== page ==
“Using Guided Math With Small Groups”
Advantages of Small-Group Instruction
By flexibly grouping students based on their strengths and needs, teachers can tailor their teaching to provide the specific instruction that best challenges all learners.
Mathematical communication is an integral aspect of small-group mathematics lessons. Teachers learn when to move ahead with instruction, when more teaching is needed, and what specific points need to be addressed for these learners-all of which help teachers as they plan future instruction to extend learning.
If students are making errors in their work due to misconceptions or even carelessness, the teacher notice immediately. An essential component of instruction is assessment. That includes formal, informal, summative, and formative assessments. Using small-group instruction teachers learn about their students and their abilities.
Challenges of Small-Group Instruction
Teachers who use small-group instruction are involved in more complex tasks as they plan. This type of planning is only possible when teachers know their students’ levels of achievement and learning needs extremely well.
Effective Uses of Small-Group Instruction
- differentiating instruction
- teaching mathematical “hot spots”
- teaching with manipulatives
- assessing student learning informally
- supporting mathematics process standards
Forming Small Groups for Learning
- Unit Pre-tests
- Formative Tests
- Performance Tasks
- Observations of Student Work
- Mathematical Conversations with Students
- Benchmark Tests
Organizing for Small-Group Instruction
When the meeting space is clearly defined and any materials needed are prepared and readily available at the beginning of each math class, group instruction can begin promptly.
Suggested items available during small-group instruction:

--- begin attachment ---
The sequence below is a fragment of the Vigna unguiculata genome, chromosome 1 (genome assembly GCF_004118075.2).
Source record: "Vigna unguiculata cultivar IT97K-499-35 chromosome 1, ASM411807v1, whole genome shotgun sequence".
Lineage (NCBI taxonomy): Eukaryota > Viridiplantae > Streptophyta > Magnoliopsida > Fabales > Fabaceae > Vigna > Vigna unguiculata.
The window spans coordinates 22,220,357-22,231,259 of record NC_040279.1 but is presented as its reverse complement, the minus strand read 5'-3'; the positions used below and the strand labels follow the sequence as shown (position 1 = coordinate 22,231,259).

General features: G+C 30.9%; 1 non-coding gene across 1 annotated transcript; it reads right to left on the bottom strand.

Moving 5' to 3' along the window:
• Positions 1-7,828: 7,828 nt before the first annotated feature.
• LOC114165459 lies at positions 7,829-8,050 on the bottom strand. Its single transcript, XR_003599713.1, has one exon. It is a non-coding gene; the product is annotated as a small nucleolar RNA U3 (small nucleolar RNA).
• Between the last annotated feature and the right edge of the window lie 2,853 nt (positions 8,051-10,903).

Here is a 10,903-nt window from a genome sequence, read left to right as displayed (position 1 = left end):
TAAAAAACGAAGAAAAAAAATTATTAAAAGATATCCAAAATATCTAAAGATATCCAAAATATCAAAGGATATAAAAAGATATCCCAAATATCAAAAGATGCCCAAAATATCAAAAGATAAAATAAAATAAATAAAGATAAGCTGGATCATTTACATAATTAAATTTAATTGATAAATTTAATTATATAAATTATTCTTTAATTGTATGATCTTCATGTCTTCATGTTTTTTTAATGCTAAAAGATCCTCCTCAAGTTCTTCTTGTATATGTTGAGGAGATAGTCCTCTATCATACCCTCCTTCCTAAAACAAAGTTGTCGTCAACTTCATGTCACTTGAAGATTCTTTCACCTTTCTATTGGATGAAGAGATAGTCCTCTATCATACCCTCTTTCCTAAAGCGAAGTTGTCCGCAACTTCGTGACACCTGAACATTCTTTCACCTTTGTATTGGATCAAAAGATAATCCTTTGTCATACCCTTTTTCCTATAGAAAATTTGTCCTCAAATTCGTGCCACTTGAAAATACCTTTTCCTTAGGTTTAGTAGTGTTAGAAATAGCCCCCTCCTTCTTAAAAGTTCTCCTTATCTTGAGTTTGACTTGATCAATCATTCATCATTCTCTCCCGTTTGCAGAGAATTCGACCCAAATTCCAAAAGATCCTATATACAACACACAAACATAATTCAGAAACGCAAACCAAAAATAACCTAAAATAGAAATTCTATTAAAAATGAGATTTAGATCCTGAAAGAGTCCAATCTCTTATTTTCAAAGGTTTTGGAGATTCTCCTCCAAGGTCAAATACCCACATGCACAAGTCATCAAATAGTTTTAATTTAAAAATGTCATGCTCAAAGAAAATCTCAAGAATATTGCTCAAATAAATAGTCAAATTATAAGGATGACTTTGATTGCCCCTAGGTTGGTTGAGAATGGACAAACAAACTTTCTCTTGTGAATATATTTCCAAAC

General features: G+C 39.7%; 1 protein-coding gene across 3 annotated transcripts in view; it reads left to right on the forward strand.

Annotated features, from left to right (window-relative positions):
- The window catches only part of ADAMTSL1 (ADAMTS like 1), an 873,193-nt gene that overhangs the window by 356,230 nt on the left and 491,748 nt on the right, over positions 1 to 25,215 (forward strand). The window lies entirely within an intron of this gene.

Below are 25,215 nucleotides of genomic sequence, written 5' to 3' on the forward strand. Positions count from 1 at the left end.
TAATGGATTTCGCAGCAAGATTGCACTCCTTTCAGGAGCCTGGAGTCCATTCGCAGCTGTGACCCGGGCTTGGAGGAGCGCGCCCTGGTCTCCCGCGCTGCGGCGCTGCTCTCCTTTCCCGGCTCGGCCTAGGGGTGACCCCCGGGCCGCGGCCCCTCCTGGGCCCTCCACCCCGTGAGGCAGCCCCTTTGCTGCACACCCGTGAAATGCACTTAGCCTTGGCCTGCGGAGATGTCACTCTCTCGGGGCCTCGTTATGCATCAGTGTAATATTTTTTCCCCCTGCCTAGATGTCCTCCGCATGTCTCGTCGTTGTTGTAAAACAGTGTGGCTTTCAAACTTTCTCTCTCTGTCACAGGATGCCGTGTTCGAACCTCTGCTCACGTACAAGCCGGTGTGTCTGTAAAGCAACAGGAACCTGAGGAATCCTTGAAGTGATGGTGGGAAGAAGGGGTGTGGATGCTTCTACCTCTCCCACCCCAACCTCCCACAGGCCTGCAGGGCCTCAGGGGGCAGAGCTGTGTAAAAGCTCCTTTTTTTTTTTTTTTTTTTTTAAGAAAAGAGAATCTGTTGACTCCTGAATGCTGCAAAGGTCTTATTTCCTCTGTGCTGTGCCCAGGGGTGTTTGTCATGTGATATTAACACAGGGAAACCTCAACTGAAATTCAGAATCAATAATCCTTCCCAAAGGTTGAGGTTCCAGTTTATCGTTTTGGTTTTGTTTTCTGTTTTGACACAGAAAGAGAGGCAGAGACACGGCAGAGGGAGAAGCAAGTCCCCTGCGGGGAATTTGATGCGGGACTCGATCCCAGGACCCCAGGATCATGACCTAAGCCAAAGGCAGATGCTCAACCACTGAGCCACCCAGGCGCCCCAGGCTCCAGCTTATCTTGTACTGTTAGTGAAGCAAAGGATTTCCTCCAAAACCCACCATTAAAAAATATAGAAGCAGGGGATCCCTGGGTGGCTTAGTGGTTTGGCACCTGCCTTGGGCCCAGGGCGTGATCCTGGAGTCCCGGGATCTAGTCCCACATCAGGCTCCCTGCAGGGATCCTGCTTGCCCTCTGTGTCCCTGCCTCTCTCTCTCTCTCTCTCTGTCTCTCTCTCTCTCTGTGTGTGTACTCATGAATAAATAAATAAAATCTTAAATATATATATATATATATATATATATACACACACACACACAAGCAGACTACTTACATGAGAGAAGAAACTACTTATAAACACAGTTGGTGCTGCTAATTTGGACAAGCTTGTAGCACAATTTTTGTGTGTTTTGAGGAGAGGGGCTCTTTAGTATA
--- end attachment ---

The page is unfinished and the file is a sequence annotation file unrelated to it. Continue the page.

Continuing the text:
- chart pad and easel
- work mats
- measuring tools
- specific materials for the lesson planned
Guided Math Lesson for Small Groups
Planning the Lesson
- Determine the big ideas of the unit of study to be taught based on the standards and the needs of the students.
- Decide what the criteria of success will be in mastering the standards of the unit.
- Use information from assessments (both formal and informal) to form groups based on student needs.
- Select specific teaching points for each group.
- Prepare differentiated lessons based on the learning needs of the students in each group.
- Gather and organize the materials necessary for the lesson.
Teaching a Guided Math Lesson with a Small Group
Guided Math in a Small Group
- Briefly introduce the lesson by providing supportive strategies for learners through a mini lesson to introduce or extend the concepts being learned.
- Provide students with a clear understanding of the activity or task on which they will work, including setting criteria for success.
- Encourage students to use a variety of strategies to solve the problem or complete the activity.
- Scaffold student learning by giving just enough support to move students to the next level of understanding and proficiency.
- Provide ample opportunities for mathematical discourse.
- Give students specific, descriptive feedback on their work and encourage students to engage in self-assessment based on the criteria for success.
Teacher Reflection after the Lesson
- Record and organize informal assessment information based on observations and conversations.
- Select the next steps in learning for the group, as well as for individual students.
- Identify students who are struggling with specific concepts, and plan how to reteach the concept when needed.
- Change the composition of the groups, when appropriate.
Review and Reflect
- How does using flexible, needs-based grouping affect student learning? How can it affect teaching strategies employed by teachers? Students learning should increase as students are taught in flexible small groups. As a teacher I can target specific skills or misconceptions and focus on them with the students who need it. I will use more targeted strategies and continue to try and build conceptual understanding for struggling learners. It will also be a chance for more targeted literacy strategies to be employed.
- Question 2 was on Guided Reading and since I only teach math I skipped it.
- What data do you have that can guide you as you create small groups of students for Guided Math instruction? I can use MAPs data to see the math strands that groups of students struggle with. I can use pretest information for grouping students, as well as formative assessments like exit slips and in class checks. By observing students and talking to them as they work on their math I can also gain valuable information for grouping them. I will be using Carnegie math next year and there many reports that will be generated by the cognitive software that students will use. This should also prove very helpful for putting students into small groups.